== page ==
Why the US wants to ban TikTok

TThe contentious debate over TikTok’s future reached a new high on Wednesday after the Biden administration threatened a nationwide ban on the popular video-sharing app unless its Chinese owner vowed to sell its stake in the company , TikTok confirmed to TIME. The most recent divestment request was first reported by the Wall Street Journal.

The apparent ultimatum from the United States Committee on Foreign Investments (CFIUS) marks a major escalation by White House officials in the long-running negotiations between the company’s Beijing-based owner, ByteDance, and federal officials, who say TikTok’s connection to China poses a potential threat to national security.

Why does the US want to ban TikTok?

Since its launch in 2016, the app’s popularity has grown to over 1 billion active users, including more than 100 million in the US. However, its growth has come with concerns from federal officials and security experts that China’s Communist Party (CCP) could have unlimited access to sensitive data the company collects about Americans. As a Chinese company, ByteDance is subject to a national security law that requires it to provide data to Chinese authorities upon request.

“The biggest problem is that users are largely unaware of the true risks of foreign governments using their user data,” said Anton Dahbura, executive director of Johns Hopkins University’s Information Security Institute. “People would be shocked at how our footprints of breadcrumbs can be used in different ways by our mobile devices and other platforms, which can pose a threat to national security.”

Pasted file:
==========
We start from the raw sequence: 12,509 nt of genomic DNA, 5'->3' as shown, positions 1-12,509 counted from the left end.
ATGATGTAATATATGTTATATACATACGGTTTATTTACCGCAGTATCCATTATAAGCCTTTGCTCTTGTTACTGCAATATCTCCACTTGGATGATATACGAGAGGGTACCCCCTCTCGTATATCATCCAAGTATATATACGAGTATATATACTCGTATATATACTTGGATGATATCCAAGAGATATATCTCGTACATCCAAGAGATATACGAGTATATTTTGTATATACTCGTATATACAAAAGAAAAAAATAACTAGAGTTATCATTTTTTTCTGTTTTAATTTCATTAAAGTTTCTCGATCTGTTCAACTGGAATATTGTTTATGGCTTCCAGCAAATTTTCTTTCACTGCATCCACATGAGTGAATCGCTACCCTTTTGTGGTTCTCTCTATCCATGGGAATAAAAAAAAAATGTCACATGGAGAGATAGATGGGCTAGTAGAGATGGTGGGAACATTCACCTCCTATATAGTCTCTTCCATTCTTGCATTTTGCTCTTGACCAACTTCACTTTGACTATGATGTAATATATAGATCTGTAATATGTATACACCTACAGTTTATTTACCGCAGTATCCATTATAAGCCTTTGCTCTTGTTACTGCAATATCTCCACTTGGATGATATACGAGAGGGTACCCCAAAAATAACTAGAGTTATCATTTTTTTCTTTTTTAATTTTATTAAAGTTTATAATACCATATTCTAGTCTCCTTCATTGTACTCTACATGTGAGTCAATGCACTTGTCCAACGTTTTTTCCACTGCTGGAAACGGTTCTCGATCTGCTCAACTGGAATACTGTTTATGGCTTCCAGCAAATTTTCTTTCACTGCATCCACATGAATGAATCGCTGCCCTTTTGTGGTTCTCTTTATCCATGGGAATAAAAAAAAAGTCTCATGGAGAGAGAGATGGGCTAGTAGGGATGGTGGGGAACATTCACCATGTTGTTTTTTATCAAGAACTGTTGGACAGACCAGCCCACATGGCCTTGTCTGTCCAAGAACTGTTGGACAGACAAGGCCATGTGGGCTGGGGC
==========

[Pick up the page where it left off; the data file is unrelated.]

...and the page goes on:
The push to ban TikTok in the US is largely being led by Republican lawmakers in Congress who fear ByteDance could use user data to track browsing history and location, potentially fueling misinformation efforts. Texas Republican Representative Michael McCaul, who is a member of the House Foreign Affairs Committee that sponsored the bill banning TikTok, said, “Anyone who has downloaded TikTok onto their device gives the CCP a backdoor to all given his personal information. It’s a spy balloon in her phone.” A growing number of Democrats, who have not been so vocal about advancing these security measures in the past, are beginning to publicly show their support.

However, TikTok insists that the CFIUS divestment request will not address security concerns. “If protecting national security is the goal, a divestment doesn’t solve the problem: a change in ownership would not impose new restrictions on data flow or access,” a TikTok spokesman said in a statement to TIME. “The best way to address national security concerns is transparent, US-based protection of US user data and systems with robust third-party monitoring, review, and verification that we already implement.”

Amid mounting political pressure, TikTok CEO Shou Zi Che is set to testify on Capitol Hill next week, where lawmakers from both parties are expected to spy on him about the app’s perceived security risks.

Which countries have already banned TikTok?

Several countries have already taken the step of cutting some level of ties to the platform.

In 2020, India imposed a ban on several Chinese-owned apps, including TikTok and WeChat, over privacy and security concerns amid ongoing tensions at the China-India border. Pakistan has temporarily banned TikTok at least four times, raising concerns the app promotes immoral content. The Afghan Taliban government banned the app in 2022 for “misleading youth”.

Meanwhile, a number of governments, including Canada, the United States, and Taiwan, have restricted access to the app on government-issued devices. On Thursday, the UK became the latest country to ban TikTok from government devices.

What does this mean for TikTok users?

The platform’s users are concerned about what a potential ban could mean for them, especially content creators who make a living from payments from TikTok’s Creator Fund and brand endorsements. Top earners on the platform can earn up to $250,000 for a sponsored post forbes. “So who’s going to tell the Biden administration that some of us have built our literal careers on TikTok and if it’s banned we’re actually going to have nothing?” tweeted a user.